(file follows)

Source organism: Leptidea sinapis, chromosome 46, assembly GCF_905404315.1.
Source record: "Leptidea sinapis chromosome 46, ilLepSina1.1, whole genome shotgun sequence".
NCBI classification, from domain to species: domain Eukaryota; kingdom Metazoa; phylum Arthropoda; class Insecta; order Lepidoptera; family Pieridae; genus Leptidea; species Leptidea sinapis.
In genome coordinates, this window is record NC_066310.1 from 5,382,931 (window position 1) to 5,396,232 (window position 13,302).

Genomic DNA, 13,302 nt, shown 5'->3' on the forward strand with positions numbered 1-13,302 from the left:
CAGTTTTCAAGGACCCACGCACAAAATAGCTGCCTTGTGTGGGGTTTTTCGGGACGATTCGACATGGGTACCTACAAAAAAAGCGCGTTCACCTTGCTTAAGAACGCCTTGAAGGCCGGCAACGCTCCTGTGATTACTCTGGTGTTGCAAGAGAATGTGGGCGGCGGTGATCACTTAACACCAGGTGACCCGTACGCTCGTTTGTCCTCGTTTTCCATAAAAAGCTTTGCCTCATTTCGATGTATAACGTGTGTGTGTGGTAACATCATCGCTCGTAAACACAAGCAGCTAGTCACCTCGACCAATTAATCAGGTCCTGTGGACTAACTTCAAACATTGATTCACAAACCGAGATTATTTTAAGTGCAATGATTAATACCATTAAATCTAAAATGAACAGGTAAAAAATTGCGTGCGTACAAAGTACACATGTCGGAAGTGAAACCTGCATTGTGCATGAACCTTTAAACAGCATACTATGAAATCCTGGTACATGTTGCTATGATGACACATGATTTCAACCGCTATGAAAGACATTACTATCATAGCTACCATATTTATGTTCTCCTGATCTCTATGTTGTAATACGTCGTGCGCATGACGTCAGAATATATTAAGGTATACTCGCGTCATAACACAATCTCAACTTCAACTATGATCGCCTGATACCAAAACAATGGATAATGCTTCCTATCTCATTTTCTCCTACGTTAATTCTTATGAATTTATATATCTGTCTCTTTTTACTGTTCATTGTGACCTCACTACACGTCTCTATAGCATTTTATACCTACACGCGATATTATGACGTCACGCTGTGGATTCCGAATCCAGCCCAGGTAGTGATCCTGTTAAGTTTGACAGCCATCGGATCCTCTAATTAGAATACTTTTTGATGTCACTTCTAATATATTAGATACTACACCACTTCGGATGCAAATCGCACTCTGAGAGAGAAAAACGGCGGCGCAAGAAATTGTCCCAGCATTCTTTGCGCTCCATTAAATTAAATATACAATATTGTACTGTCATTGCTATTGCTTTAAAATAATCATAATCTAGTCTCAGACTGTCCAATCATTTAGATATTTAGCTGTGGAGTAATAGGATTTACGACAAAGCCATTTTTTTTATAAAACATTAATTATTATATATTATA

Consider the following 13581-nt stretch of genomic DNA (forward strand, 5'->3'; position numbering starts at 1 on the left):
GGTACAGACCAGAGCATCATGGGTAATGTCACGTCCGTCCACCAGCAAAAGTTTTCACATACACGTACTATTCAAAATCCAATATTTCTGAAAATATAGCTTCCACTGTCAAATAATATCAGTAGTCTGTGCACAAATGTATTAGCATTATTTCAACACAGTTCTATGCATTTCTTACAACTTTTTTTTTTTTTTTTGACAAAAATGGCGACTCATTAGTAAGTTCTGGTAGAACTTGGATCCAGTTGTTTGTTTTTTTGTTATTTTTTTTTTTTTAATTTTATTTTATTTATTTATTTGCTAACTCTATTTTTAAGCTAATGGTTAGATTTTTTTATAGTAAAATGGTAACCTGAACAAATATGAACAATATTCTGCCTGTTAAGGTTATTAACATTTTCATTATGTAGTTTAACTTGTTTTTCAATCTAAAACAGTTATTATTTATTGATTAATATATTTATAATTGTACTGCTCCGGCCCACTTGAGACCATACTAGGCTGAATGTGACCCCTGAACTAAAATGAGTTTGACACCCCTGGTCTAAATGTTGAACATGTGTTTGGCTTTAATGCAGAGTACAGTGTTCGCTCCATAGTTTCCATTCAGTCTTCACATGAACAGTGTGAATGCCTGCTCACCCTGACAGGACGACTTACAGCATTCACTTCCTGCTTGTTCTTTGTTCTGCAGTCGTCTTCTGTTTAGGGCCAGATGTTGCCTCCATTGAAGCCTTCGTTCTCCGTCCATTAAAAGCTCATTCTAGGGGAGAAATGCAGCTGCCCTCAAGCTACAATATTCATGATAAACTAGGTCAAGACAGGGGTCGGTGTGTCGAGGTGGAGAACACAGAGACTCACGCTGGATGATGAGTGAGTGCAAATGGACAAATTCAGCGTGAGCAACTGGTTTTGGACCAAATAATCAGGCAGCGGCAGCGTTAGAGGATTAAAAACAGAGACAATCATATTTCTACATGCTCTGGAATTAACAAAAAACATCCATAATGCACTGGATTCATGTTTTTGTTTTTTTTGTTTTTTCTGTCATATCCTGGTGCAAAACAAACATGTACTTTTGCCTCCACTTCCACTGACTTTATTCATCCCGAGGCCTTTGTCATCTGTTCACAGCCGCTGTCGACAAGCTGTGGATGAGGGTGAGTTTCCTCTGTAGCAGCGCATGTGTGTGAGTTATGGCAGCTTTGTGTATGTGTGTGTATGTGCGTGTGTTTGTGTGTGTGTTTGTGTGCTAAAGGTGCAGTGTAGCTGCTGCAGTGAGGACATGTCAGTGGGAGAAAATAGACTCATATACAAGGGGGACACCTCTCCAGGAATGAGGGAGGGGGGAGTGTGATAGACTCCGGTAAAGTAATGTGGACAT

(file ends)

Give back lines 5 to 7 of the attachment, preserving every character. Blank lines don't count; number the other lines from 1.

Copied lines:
Genomic DNA, 13,302 nt, shown 5'->3' on the forward strand with positions numbered 1-13,302 from the left:
CAGTTTTCAAGGACCCACGCACAAAATAGCTGCCTTGTGTGGGGTTTTTCGGGACGATTCGACATGGGTACCTACAAAAAAAGCGCGTTCACCTTGCTTAAGAACGCCTTGAAGGCCGGCAACGCTCCTGTGATTACTCTGGTGTTGCAAGAGAATGTGGGCGGCGGTGATCACTTAACACCAGGTGACCCGTACGCTCGTTTGTCCTCGTTTTCCATAAAAAGCTTTGCCTCATTTCGATGTATAACGTGTGTGTGTGGTAACATCATCGCTCGTAAACACAAGCAGCTAGTCACCTCGACCAATTAATCAGGTCCTGTGGACTAACTTCAAACATTGATTCACAAACCGAGATTATTTTAAGTGCAATGATTAATACCATTAAATCTAAAATGAACAGGTAAAAAATTGCGTGCGTACAAAGTACACATGTCGGAAGTGAAACCTGCATTGTGCATGAACCTTTAAACAGCATACTATGAAATCCTGGTACATGTTGCTATGATGACACATGATTTCAACCGCTATGAAAGACATTACTATCATAGCTACCATATTTATGTTCTCCTGATCTCTATGTTGTAATACGTCGTGCGCATGACGTCAGAATATATTAAGGTATACTCGCGTCATAACACAATCTCAACTTCAACTATGATCGCCTGATACCAAAACAATGGATAATGCTTCCTATCTCATTTTCTCCTACGTTAATTCTTATGAATTTATATATCTGTCTCTTTTTACTGTTCATTGTGACCTCACTACACGTCTCTATAGCATTTTATACCTACACGCGATATTATGACGTCACGCTGTGGATTCCGAATCCAGCCCAGGTAGTGATCCTGTTAAGTTTGACAGCCATCGGATCCTCTAATTAGAATACTTTTTGATGTCACTTCTAATATATTAGATACTACACCACTTCGGATGCAAATCGCACTCTGAGAGAGAAAAACGGCGGCGCAAGAAATTGTCCCAGCATTCTTTGCGCTCCATTAAATTAAATATACAATATTGTACTGTCATTGCTATTGCTTTAAAATAATCATAATCTAGTCTCAGACTGTCCAATCATTTAGATATTTAGCTGTGGAGTAATAGGATTTACGACAAAGCCATTTTTTTTATAAAACATTAATTATTATATATTATA

Consider the following 13581-nt stretch of genomic DNA (forward strand, 5'->3'; position numbering starts at 1 on the left):